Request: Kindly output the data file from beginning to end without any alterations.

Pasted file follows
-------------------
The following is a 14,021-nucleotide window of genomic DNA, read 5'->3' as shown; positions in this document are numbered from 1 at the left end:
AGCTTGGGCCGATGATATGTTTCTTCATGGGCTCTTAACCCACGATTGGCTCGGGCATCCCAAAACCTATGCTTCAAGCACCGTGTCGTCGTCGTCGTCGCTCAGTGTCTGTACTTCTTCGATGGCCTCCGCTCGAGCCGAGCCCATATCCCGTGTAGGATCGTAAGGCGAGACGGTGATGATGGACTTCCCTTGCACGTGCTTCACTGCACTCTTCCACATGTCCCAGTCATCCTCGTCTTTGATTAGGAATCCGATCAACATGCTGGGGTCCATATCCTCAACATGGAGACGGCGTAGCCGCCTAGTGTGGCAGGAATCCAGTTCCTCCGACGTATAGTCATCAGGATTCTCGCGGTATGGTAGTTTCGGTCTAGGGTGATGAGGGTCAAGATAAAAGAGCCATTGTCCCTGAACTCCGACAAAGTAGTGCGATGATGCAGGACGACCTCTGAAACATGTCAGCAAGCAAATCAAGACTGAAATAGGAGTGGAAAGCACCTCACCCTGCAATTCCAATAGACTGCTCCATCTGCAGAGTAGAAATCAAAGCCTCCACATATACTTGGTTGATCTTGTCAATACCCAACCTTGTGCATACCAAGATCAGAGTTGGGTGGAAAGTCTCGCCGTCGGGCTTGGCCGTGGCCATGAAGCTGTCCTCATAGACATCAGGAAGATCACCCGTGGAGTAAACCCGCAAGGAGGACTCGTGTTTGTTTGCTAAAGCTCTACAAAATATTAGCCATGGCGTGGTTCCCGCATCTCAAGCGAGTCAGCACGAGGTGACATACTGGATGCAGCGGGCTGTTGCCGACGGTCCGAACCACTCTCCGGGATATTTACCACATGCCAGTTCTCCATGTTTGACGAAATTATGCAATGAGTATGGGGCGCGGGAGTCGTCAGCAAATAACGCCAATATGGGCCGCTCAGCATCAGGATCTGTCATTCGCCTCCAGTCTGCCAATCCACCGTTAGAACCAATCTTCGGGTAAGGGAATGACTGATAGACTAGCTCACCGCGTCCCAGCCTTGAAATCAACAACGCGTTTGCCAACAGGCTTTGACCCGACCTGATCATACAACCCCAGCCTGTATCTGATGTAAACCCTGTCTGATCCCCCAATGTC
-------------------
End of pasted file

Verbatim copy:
The following is a 14,021-nucleotide window of genomic DNA, read 5'->3' as shown; positions in this document are numbered from 1 at the left end:
AGCTTGGGCCGATGATATGTTTCTTCATGGGCTCTTAACCCACGATTGGCTCGGGCATCCCAAAACCTATGCTTCAAGCACCGTGTCGTCGTCGTCGTCGCTCAGTGTCTGTACTTCTTCGATGGCCTCCGCTCGAGCCGAGCCCATATCCCGTGTAGGATCGTAAGGCGAGACGGTGATGATGGACTTCCCTTGCACGTGCTTCACTGCACTCTTCCACATGTCCCAGTCATCCTCGTCTTTGATTAGGAATCCGATCAACATGCTGGGGTCCATATCCTCAACATGGAGACGGCGTAGCCGCCTAGTGTGGCAGGAATCCAGTTCCTCCGACGTATAGTCATCAGGATTCTCGCGGTATGGTAGTTTCGGTCTAGGGTGATGAGGGTCAAGATAAAAGAGCCATTGTCCCTGAACTCCGACAAAGTAGTGCGATGATGCAGGACGACCTCTGAAACATGTCAGCAAGCAAATCAAGACTGAAATAGGAGTGGAAAGCACCTCACCCTGCAATTCCAATAGACTGCTCCATCTGCAGAGTAGAAATCAAAGCCTCCACATATACTTGGTTGATCTTGTCAATACCCAACCTTGTGCATACCAAGATCAGAGTTGGGTGGAAAGTCTCGCCGTCGGGCTTGGCCGTGGCCATGAAGCTGTCCTCATAGACATCAGGAAGATCACCCGTGGAGTAAACCCGCAAGGAGGACTCGTGTTTGTTTGCTAAAGCTCTACAAAATATTAGCCATGGCGTGGTTCCCGCATCTCAAGCGAGTCAGCACGAGGTGACATACTGGATGCAGCGGGCTGTTGCCGACGGTCCGAACCACTCTCCGGGATATTTACCACATGCCAGTTCTCCATGTTTGACGAAATTATGCAATGAGTATGGGGCGCGGGAGTCGTCAGCAAATAACGCCAATATGGGCCGCTCAGCATCAGGATCTGTCATTCGCCTCCAGTCTGCCAATCCACCGTTAGAACCAATCTTCGGGTAAGGGAATGACTGATAGACTAGCTCACCGCGTCCCAGCCTTGAAATCAACAACGCGTTTGCCAACAGGCTTTGACCCGACCTGATCATACAACCCCAGCCTGTATCTGATGTAAACCCTGTCTGATCCCCCAATGTC